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I am sure that I am not the only one who often bemoans that their university doesn't have that [extremely specific book or paper] they're looking for.

On reflection, I realise it is impractical for the library to have a copy of every mathematical text or paper...but just how impractical would it be?

To a rough approximation, how many textbooks and papers have been written on modern higher mathematics? How many new ones are published each year? How large a library would be needed to hold them all?

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closed as off-topic by J.-E. Pin, zhoraster, Stefan Mesken, mrp, Adam Hughes Dec 2 '16 at 22:24

This question appears to be off-topic. The users who voted to close gave this specific reason:

  • "This question is not about mathematics, within the scope defined in the help center." – J.-E. Pin, zhoraster, Stefan Mesken, mrp, Adam Hughes
If this question can be reworded to fit the rules in the help center, please edit the question.

  • $\begingroup$ I have no way of answering you decently, but for the guys who have, I guess you will have to define what is a "mathematical book". One written by mathematicians? A book which talks about maths? A book where numbers appear? $\endgroup$ – RGS Nov 22 '16 at 9:39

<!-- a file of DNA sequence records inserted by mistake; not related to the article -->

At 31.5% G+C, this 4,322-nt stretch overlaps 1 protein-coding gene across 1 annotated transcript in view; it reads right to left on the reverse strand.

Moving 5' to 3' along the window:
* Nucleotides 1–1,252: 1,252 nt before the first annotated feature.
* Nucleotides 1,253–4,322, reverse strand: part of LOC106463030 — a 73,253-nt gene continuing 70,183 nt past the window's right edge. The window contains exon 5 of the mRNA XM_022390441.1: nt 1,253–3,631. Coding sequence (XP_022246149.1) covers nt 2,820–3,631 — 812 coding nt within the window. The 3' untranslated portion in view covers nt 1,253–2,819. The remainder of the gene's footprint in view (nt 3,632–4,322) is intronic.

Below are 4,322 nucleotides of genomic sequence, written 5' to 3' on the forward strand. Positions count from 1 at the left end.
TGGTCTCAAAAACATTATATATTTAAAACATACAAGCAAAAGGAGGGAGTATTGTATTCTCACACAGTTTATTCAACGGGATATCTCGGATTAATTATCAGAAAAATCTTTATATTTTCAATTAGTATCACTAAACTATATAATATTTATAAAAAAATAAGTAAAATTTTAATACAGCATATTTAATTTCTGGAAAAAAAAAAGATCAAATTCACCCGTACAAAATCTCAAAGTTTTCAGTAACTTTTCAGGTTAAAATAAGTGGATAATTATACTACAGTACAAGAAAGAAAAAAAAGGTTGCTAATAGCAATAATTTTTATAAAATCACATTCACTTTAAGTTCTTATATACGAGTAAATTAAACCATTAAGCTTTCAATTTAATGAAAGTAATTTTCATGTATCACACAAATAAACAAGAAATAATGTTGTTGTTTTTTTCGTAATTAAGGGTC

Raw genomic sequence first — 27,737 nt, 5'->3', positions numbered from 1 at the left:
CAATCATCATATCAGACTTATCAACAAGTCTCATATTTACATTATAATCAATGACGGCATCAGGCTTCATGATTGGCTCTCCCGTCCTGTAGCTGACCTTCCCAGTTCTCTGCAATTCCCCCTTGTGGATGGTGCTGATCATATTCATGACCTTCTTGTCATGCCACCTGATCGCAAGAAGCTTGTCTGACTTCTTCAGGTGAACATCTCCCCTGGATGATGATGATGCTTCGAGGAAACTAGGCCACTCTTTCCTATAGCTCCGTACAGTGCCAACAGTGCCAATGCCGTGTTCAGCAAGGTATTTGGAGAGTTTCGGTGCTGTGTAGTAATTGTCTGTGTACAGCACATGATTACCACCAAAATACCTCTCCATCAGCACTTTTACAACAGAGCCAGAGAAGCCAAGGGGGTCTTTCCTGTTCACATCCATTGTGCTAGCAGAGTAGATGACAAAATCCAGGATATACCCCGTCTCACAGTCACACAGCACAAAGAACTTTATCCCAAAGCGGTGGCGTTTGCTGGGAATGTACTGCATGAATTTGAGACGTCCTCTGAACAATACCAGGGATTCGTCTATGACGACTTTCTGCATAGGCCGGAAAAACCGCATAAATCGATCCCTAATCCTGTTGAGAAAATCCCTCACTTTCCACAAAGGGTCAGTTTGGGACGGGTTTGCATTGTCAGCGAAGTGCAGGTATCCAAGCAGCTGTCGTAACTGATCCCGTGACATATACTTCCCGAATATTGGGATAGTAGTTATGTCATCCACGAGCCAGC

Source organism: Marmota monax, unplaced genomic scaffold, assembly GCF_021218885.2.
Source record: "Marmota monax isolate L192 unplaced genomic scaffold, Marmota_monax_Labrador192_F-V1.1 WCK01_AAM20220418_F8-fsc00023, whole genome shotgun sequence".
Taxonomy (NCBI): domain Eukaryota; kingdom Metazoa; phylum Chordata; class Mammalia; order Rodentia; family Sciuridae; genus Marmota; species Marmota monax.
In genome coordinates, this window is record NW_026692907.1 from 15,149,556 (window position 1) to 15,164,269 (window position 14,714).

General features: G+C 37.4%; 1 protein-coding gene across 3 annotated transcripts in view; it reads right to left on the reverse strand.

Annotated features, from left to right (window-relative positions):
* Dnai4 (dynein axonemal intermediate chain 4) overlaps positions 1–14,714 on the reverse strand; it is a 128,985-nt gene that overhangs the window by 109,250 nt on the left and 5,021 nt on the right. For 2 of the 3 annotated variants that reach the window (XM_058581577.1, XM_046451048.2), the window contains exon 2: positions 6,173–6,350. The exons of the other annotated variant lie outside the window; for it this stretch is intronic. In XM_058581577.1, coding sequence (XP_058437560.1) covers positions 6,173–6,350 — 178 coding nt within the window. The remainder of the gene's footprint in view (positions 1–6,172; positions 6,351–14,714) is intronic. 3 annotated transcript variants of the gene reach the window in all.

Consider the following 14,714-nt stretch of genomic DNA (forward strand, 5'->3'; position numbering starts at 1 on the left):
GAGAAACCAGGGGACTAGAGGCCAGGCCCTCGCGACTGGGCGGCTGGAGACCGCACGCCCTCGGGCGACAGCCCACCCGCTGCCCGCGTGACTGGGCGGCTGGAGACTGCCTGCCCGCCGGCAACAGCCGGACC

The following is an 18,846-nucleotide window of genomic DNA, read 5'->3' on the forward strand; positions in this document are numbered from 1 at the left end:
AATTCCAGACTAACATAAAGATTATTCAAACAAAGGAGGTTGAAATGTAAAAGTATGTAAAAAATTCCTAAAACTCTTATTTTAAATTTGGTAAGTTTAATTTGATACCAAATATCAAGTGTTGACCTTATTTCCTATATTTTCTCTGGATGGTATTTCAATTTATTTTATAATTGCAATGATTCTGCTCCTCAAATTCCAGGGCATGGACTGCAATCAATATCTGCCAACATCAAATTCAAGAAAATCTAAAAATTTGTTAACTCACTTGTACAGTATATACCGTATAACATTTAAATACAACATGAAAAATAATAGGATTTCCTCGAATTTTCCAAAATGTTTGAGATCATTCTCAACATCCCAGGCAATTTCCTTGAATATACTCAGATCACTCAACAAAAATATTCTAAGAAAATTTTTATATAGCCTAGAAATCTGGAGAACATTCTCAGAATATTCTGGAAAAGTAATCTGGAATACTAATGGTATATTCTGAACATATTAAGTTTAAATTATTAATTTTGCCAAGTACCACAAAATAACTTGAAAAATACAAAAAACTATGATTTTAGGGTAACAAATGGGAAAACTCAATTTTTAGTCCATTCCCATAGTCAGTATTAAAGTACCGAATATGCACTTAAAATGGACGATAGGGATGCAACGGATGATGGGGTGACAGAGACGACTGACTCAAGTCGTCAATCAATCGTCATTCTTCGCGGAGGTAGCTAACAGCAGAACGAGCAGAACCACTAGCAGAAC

• $\begingroup$ Maybe ArXiv preprint site publishes figures on new papers and amazon on new books? $\endgroup$ – Paul Nov 22 '16 at 9:39
  • $\begingroup$ @RSerrao A first definition could just be 'a textbook written to cover a subject at the undergraduate or higher level' $\endgroup$ – Nethesis Nov 22 '16 at 9:52
  • $\begingroup$ You are talking about physical copies right? If digital copies are allowed, the size of one room may suffice :P $\endgroup$ – yoyostein Nov 22 '16 at 10:05
  • $\begingroup$ @yoyostein Let us pretend that ink and paper are very very cheap $\endgroup$ – Nethesis Nov 22 '16 at 10:10

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